This statement comes from the founder of Empower on the occasion of their report Hit and Run: The impact of anti-trafficking policy and practice on Sex Workers’ Human Rights in Thailand. This assessment, carried out by more than 200 sex workers over the course of 12 months in bars, restaurants and brothels across the country and in Burma and Laos, begins:
We travel for days up the mountains, across rivers, through dense forest. We follow the paths that others have taken. Small winding paths of dust or mud depending on the season. I carry my bag of clothes and all the hopes of my family on my back. I carry this with pride; it’s a precious bundle not a burden. As for the border, for the most part, it does not exist. There is no line drawn on the forest floor. There is no line in the swirling river. I simply put my foot where thousands of other women have stepped before me. My step is excited, weary, hopeful, fearful and defiant. Behind me lies the world I know. It’s the world of my grandmothers and their grandmothers. Ahead is the world of my sisters who have gone before me, to build the dreams that keep our families alive. This step is Burma. This step is Thailand. That is the border.
If this was a story of man setting out on an adventure to find a treasure and slay a dragon to make his family rich and safe, he would be the hero. But I am not a man. I am a woman and so the story changes. I cannot be the family provider. I cannot be setting out on an adventure. I am not brave and daring. I am not resourceful and strong. Instead I am called illegal, disease spreader, prostitute, criminal or trafficking victim.
Why is the world so afraid to have young, working class, non-English speaking, and predominantly non-white women moving around? It’s not us that are frequently found to be pedophiles, serial killers or rapists. We have never started a war, directed crimes against humanity or planned and carried out genocide. It’s not us that fill the violent offender’s cells of prisons around the world. Exactly what risk does our freedom of movement pose? Why is keeping us in certain geographical areas so important that governments are willing to spend so much money and political energy? Why do we feel like sheep or cattle, only allowed by the farmer to graze where and when he chooses? Why do other women who have already crossed over into so many other worlds, fight to keep us from following them? Nothing in our experiences provides us with an answer to these questions.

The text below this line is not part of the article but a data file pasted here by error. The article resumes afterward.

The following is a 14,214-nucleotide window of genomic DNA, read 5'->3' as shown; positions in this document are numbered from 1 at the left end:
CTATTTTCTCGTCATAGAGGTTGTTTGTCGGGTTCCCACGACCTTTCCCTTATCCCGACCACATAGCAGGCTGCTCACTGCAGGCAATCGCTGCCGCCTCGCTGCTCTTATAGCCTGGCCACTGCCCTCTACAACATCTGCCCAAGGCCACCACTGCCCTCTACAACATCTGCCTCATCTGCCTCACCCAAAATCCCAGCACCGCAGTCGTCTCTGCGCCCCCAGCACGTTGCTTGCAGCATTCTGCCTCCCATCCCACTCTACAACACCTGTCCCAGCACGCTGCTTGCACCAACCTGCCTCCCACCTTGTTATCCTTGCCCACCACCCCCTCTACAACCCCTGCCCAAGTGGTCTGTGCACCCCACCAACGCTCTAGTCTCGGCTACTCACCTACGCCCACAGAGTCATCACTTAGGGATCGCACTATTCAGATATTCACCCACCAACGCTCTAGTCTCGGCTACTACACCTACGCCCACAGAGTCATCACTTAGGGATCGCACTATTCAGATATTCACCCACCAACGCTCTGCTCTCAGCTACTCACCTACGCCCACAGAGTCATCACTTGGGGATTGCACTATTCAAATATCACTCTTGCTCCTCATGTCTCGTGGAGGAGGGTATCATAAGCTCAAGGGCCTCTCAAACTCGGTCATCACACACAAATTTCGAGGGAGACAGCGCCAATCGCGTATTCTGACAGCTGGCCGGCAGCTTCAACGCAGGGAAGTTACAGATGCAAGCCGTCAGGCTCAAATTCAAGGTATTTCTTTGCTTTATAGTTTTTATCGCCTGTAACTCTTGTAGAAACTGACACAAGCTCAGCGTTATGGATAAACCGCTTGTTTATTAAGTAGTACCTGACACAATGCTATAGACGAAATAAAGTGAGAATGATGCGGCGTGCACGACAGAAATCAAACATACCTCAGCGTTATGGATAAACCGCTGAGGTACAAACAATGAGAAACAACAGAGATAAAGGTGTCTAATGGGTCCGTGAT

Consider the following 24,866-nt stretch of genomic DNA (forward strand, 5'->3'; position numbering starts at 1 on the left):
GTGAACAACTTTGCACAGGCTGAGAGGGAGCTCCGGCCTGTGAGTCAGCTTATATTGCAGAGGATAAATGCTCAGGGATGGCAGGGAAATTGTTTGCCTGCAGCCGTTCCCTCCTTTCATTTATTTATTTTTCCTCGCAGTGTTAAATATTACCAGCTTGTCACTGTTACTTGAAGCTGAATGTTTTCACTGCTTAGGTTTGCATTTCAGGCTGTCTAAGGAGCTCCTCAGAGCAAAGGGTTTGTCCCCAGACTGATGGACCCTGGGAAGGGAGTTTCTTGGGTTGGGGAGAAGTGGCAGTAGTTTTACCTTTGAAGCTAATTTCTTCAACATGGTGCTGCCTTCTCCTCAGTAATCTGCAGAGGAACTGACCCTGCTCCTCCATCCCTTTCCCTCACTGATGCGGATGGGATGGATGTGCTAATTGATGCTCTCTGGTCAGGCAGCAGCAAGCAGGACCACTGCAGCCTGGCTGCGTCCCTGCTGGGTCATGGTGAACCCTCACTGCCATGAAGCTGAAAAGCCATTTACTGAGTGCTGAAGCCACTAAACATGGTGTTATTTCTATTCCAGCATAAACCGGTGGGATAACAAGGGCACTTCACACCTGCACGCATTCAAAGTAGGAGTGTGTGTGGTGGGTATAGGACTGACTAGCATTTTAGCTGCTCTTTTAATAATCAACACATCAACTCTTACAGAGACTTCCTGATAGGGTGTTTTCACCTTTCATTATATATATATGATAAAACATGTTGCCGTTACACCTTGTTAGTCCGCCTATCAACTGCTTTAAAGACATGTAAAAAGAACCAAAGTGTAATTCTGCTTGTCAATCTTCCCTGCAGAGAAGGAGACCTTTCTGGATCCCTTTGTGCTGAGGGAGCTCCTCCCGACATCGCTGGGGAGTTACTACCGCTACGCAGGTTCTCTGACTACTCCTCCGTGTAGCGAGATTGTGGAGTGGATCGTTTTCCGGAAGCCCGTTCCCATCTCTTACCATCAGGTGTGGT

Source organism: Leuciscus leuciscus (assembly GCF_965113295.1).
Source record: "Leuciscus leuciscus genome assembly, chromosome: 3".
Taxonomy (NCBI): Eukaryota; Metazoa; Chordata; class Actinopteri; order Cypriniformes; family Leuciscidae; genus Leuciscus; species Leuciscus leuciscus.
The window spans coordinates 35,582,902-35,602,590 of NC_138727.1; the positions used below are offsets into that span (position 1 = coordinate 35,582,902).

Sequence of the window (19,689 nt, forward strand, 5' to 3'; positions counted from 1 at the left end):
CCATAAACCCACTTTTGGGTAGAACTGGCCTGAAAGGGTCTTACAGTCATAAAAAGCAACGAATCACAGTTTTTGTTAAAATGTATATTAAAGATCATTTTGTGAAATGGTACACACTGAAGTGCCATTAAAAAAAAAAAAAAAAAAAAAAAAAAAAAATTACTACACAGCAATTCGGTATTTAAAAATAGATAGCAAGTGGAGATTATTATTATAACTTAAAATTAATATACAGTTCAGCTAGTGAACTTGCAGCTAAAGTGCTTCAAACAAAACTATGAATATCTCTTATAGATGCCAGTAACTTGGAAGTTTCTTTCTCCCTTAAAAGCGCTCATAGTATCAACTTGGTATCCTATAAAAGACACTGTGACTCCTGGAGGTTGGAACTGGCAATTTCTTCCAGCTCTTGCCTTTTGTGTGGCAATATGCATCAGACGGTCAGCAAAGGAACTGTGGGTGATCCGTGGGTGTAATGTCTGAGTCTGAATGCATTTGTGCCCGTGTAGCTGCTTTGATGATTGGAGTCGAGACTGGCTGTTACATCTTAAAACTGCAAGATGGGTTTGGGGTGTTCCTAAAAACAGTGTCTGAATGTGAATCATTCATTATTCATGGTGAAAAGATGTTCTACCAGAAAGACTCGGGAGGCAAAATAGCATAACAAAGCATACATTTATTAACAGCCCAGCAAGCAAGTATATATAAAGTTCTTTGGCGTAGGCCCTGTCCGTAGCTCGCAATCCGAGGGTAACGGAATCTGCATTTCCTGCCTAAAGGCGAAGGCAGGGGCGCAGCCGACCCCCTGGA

A hundred-page report follows. Excerpts from Sex ‘trade’, not ‘traffic’, a news story on the report include:
The survey determined that more than 50,000 sex workers have been involved with Empower since it started [in 1985] including migrants mainly from Laos, Burma, China and Cambodia…
Migration, it was noted, is part of the “culture” of sex work, and the brokers involved in transporting people are generally seen as helpful. Most don’t charge exorbitant rates for their service…
“We came to build new lives for our families, not to be sent home empty-handed and ashamed,” explained Dang Moo, another Burmese sex worker in Mae Sot…
“Before I was arrested I was working happily, had no debt, and was free to move around the city,” said Nok, a Burmese. “Now I’m in debt, I’m scared most of the time, and it’s not safe to move around. How can they call this ‘help’?”…
For those dropping into this website for the first time and not familiar with the issues except for what you’ve seen on television or in the newspapers, I have put together a list of links to stories about ‘rescues’ not appreciated by those defined as victims. This does not mean the migrants or sex workers or prostitutes were all perfectly happy with everything about their lives; it means they did not want whatever attempt to help was forced on them as part of anti-sex trafficking operations, and in many cases felt their lives had been ruined by Rescue. The Rescue Industry tag on this website includes many more posts with more resources, but here is an array of striking commentaries on what so few people question: the efficacy of Rescue operations.
- Women resist rescue by anti-trafficking police, who admit it, July 2011
- Saved at last? or Sex Workers Don’t Want Rescue? Stories from India, October 2010
- Chinese trafficked sex workers refuse rescue from Congo, January 2011
- Even sex-trafficked brothel workers reject raids and rescues, August 2011
- Saving prostitutes or chasing out sex workers: Don Benzi, Abruzzo and deforestation, October 2010
- Teen prostitutes don’t want to be saved so they must be brainwashed, right?, October 2011
- Bangalore sex workers reject rescue by Supreme Court judge, March 2011
- Cambodia Ladyboy Rescue Goes Wrong, November 2008
- Sex Workers on Sunday: what people say themselves about exchanging money for sex, April 2011
And just to make it clear this problem of imposing victimisation and Rescue on women who sell sex is quite old, consider
–Laura Agustín, The Naked Anthropologist